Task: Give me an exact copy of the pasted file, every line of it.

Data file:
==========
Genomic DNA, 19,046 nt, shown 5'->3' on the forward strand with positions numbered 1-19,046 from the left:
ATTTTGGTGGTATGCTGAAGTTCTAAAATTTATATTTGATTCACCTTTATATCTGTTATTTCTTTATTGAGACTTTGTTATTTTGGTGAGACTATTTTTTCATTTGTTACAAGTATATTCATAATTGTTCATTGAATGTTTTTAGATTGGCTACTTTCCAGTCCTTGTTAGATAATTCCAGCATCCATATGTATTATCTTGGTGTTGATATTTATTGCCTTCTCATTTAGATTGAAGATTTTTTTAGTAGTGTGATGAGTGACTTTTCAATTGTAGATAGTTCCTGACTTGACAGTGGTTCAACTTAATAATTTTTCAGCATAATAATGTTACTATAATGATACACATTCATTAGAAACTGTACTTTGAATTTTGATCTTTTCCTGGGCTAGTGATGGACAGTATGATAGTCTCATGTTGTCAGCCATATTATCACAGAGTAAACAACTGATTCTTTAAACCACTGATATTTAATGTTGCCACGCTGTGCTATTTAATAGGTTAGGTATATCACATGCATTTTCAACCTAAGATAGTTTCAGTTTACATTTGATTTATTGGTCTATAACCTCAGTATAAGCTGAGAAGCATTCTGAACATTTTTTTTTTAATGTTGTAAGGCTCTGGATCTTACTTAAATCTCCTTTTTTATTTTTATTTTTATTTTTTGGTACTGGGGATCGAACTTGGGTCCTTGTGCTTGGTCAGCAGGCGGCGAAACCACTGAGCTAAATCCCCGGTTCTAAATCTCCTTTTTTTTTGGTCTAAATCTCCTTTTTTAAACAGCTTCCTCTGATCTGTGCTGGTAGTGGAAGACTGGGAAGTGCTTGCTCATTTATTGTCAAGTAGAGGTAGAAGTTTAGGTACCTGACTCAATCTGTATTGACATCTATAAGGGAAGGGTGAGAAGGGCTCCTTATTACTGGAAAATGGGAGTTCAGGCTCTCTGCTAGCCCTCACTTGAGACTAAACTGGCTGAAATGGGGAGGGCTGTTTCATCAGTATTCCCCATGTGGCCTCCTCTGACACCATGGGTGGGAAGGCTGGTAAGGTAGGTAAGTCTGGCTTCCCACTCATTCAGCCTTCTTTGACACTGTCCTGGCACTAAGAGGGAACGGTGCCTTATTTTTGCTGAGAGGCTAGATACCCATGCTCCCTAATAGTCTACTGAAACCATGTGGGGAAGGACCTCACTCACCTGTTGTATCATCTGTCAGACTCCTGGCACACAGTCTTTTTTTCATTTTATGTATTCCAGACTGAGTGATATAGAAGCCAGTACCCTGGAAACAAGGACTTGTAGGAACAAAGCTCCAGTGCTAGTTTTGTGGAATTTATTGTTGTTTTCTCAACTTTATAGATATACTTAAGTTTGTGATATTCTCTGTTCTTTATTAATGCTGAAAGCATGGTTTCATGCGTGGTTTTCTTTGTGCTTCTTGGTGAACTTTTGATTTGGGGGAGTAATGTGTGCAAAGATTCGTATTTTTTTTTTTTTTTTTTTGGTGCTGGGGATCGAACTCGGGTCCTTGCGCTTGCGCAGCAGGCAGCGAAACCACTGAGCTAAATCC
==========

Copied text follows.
Genomic DNA, 19,046 nt, shown 5'->3' on the forward strand with positions numbered 1-19,046 from the left:
ATTTTGGTGGTATGCTGAAGTTCTAAAATTTATATTTGATTCACCTTTATATCTGTTATTTCTTTATTGAGACTTTGTTATTTTGGTGAGACTATTTTTTCATTTGTTACAAGTATATTCATAATTGTTCATTGAATGTTTTTAGATTGGCTACTTTCCAGTCCTTGTTAGATAATTCCAGCATCCATATGTATTATCTTGGTGTTGATATTTATTGCCTTCTCATTTAGATTGAAGATTTTTTTAGTAGTGTGATGAGTGACTTTTCAATTGTAGATAGTTCCTGACTTGACAGTGGTTCAACTTAATAATTTTTCAGCATAATAATGTTACTATAATGATACACATTCATTAGAAACTGTACTTTGAATTTTGATCTTTTCCTGGGCTAGTGATGGACAGTATGATAGTCTCATGTTGTCAGCCATATTATCACAGAGTAAACAACTGATTCTTTAAACCACTGATATTTAATGTTGCCACGCTGTGCTATTTAATAGGTTAGGTATATCACATGCATTTTCAACCTAAGATAGTTTCAGTTTACATTTGATTTATTGGTCTATAACCTCAGTATAAGCTGAGAAGCATTCTGAACATTTTTTTTTTAATGTTGTAAGGCTCTGGATCTTACTTAAATCTCCTTTTTTATTTTTATTTTTATTTTTTGGTACTGGGGATCGAACTTGGGTCCTTGTGCTTGGTCAGCAGGCGGCGAAACCACTGAGCTAAATCCCCGGTTCTAAATCTCCTTTTTTTTTGGTCTAAATCTCCTTTTTTAAACAGCTTCCTCTGATCTGTGCTGGTAGTGGAAGACTGGGAAGTGCTTGCTCATTTATTGTCAAGTAGAGGTAGAAGTTTAGGTACCTGACTCAATCTGTATTGACATCTATAAGGGAAGGGTGAGAAGGGCTCCTTATTACTGGAAAATGGGAGTTCAGGCTCTCTGCTAGCCCTCACTTGAGACTAAACTGGCTGAAATGGGGAGGGCTGTTTCATCAGTATTCCCCATGTGGCCTCCTCTGACACCATGGGTGGGAAGGCTGGTAAGGTAGGTAAGTCTGGCTTCCCACTCATTCAGCCTTCTTTGACACTGTCCTGGCACTAAGAGGGAACGGTGCCTTATTTTTGCTGAGAGGCTAGATACCCATGCTCCCTAATAGTCTACTGAAACCATGTGGGGAAGGACCTCACTCACCTGTTGTATCATCTGTCAGACTCCTGGCACACAGTCTTTTTTTCATTTTATGTATTCCAGACTGAGTGATATAGAAGCCAGTACCCTGGAAACAAGGACTTGTAGGAACAAAGCTCCAGTGCTAGTTTTGTGGAATTTATTGTTGTTTTCTCAACTTTATAGATATACTTAAGTTTGTGATATTCTCTGTTCTTTATTAATGCTGAAAGCATGGTTTCATGCGTGGTTTTCTTTGTGCTTCTTGGTGAACTTTTGATTTGGGGGAGTAATGTGTGCAAAGATTCGTATTTTTTTTTTTTTTTTTTTGGTGCTGGGGATCGAACTCGGGTCCTTGCGCTTGCGCAGCAGGCAGCGAAACCACTGAGCTAAATCC